If the cancer is in the abdomen, the doctor may perform a peritoneoscopy. To obtain tissue for examination, the doctor makes a small opening in the abdomen and inserts a special instrument called a peritoneoscope into the abdominal cavity.
If these procedures do not yield enough tissue, more extensive diagnostic surgery may be necessary.
If the diagnosis is mesothelioma, the doctor will want to learn the stage (or extent) of the disease. Staging involves more tests in a careful attempt to find out whether the cancer has spread and, if so, to which parts of the body. Knowing the stage of the disease helps the doctor plan treatment.
Mesothelioma is described as localized if the cancer is found only on the membrane surface where it originated. It is classified as advanced if it has spread beyond the original membrane surface to other parts of the body, such as the lymph nodes, lungs, chest wall, or abdominal organs.
New developments in Diagnosis of Mesothelioma
A recently published report in the Journal of the American Medical Association holds out hope for earlier detection of mesothelioma, a deadly cancer linked to asbestos exposure.
Researchers compared three types of endoscopic collection for accuracy in detecting cancerous cells in the lymph nodes to determine their accuracy.
Typically, doctors use several different techniques to diagnose lung cancers, including mesothelioma. Those techniques include physical exams, chest X-rays, CT scans and surgical biopsies to examine the cells in the lungs and the lymph nodes.
Lung cancer is one of the most common cancers worldwide, and the outcomes are typically unpromising. The low survival rates for lung cancer are often attributed to the difficulty of diagnosing the disease early enough for effective treatment.
This is especially true of mesothelioma, a disease that affects the tissues of the lining between the chest wall and the lungs. Often, by the time mesothelioma is detected, the cancer has reached untreatable stages.
Because of this, researchers are increasingly turning to new methods of detection that may identify deadly cancers at earlier stages when chemotherapy, surgery and other treatments may be effective.
The most accurate methods of diagnosis to date involve collecting cell samples from the lungs or lymph nodes for examination under a microscope. The most common method for collecting these cells is a mediastinoscopy, which is an invasive surgery that involves anesthesia and incision. The surgeon makes an incision at the top of the breast bone and inserts a thin, lighted tube into the chest cavity to withdraw cell and fluid samples.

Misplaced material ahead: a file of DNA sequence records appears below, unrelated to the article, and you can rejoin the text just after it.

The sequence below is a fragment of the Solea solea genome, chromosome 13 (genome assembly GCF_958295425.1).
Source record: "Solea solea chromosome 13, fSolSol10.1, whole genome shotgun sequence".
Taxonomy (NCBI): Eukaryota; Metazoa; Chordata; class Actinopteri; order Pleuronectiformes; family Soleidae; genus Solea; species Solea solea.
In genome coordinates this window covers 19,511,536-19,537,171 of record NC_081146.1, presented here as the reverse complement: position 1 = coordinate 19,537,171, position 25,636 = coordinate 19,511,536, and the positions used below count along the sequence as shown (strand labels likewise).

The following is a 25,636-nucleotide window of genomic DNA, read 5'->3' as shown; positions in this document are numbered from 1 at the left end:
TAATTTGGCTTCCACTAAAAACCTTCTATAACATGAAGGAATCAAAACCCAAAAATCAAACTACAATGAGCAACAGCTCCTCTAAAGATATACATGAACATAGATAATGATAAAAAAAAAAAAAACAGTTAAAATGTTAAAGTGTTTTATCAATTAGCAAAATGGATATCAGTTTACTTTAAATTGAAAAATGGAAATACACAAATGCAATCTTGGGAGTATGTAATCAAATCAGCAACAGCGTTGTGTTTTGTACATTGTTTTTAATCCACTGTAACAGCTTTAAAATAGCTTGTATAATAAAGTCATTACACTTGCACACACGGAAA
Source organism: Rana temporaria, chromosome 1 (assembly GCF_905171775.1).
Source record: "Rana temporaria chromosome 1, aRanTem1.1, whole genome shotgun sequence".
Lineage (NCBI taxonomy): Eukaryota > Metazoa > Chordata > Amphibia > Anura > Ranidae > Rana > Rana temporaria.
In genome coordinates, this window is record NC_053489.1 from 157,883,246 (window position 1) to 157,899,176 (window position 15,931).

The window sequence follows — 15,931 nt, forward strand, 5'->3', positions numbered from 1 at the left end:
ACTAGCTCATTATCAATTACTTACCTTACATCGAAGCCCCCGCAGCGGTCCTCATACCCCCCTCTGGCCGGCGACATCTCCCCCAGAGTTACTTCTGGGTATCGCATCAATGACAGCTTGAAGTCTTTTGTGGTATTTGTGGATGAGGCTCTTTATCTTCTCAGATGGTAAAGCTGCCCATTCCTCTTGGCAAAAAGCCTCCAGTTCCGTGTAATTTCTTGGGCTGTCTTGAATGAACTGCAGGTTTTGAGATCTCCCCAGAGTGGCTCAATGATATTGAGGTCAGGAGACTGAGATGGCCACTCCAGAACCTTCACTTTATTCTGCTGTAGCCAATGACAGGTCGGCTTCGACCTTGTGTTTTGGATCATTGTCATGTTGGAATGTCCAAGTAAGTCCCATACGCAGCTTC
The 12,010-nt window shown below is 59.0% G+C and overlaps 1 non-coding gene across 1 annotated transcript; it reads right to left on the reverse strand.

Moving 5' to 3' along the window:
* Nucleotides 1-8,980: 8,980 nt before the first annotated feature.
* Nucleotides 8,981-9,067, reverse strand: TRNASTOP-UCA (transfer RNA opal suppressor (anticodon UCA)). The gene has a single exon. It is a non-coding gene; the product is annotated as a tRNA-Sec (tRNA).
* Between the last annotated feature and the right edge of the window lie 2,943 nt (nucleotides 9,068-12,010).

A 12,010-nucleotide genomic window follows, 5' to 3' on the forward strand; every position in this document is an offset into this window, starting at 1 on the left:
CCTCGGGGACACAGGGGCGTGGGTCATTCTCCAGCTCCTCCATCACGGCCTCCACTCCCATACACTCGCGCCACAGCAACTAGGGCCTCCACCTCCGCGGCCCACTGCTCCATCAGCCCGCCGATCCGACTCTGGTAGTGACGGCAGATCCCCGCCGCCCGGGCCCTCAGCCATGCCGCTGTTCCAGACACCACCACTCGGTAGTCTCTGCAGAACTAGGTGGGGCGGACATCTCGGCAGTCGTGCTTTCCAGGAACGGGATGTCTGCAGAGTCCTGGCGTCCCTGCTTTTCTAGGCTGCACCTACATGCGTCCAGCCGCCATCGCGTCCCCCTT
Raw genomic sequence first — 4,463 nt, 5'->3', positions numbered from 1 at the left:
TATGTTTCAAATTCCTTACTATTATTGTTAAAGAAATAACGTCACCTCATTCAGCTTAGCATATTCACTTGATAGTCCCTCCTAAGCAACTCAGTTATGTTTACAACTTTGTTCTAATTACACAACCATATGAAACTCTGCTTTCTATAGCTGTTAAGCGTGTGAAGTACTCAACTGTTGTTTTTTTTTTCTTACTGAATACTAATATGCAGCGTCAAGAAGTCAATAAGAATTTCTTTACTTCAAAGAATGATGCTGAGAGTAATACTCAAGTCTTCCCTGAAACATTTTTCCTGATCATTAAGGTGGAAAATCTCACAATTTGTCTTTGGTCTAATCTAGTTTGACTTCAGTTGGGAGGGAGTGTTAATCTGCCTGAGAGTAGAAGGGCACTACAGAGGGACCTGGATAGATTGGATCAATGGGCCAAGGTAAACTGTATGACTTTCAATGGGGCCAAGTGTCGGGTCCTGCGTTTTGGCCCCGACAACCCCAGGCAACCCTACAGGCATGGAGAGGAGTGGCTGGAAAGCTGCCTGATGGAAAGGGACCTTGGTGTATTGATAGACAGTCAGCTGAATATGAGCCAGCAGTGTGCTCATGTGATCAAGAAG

Mediatinoscopy is typically used to determine whether fluids in the chest cavity contain cancerous cells or asbestos fibers.
In the past few years, doctors have developed less invasive procedures to collect tissue samples from the chest. These procedures use an endoscope, a small medical device that consists of a camera mounted on a flexible tube. Ultrasound probes, needles and other instruments can be inserted through the tube to remove samples for biopsy. These endoscopic procedures are far less invasive than more traditional methods, reducing the risks to patients who undergo them.
In the study reported in JAMA, researchers compared three different procedures using an endoscope, each of them considered minimally invasive:
- Transbronchial needle aspiration (TBNA)
- Endobronchial ultra-sound guided fine needle aspiration (EBUS-FNA)
- Transesophegeal endoscopic ultrasound-guided fine needle biopsy (EUS-FNA)
In each procedure, an endoscope was used to remove tissues or fluids with a fine needle. The researchers then compared the findings among the three methods to determine which was the most sensitive for detecting the presence of cancerous cells in the lymph nodes of the chest.
The study consisted of tests taken on 138 patients in the U.S. who were believed to have lung cancer. Each patient underwent all three procedures in sequence.
The results of the study showed:
- 30% (42) of the patients had malignant lymph nodes
- EBUS-FNA detected 29 of the cancers. TBNA only detected 15
- EUS-FNA and EBUS-FNA used in combination detected 93% of the cancers.
The combination was also able to detect malignancies in patients who would not have been identified by CT scans of the chest. The results of the study suggest that the minimally invasive procedures may be a viable alternative to more invasive standard procedures for evaluation patients believed to have lung cancer.
The lower risks associated with the procedure will make the diagnostic process more comfortable for patients and provide for a shorter recovery time.
Reference: Wallace, M, Pascual, J, Raimondo, M, et al. Minimally invasive endoscopic staging of suspected lung cancer. Journal of American Medical Association. 2008. 299(5) 540-546. Source: www.asbestos.com
New System May Give Lung Cancer Patients Hope
The Associated Press Aug. 31, 2007 http://www.msnbc.msn.com/id/20533486
Thousands more lung cancer patients each year could be offered surgery or other aggressive therapy under a new system that classifies many tumors as more treatable than in the past.
It is the first big overhaul of a decades-old method used to predict survival and help determine whether a lung cancer patient will have surgery, chemotherapy or be treated at all.
The new guidance is to be presented at a conference of lung cancer specialists in Seoul, South Korea, that starts Saturday. It is expected to be adopted by policy-making groups in the next year. Lung cancer is the world’s top cancer killer, claiming 1.3 million lives each year.
In the United States, 213,380 new cases and 160,390 deaths from the disease are expected this year. Nearly 60 percent of people die within one year of diagnosis, and nearly 75 percent die within two years, American Cancer Society statistics show.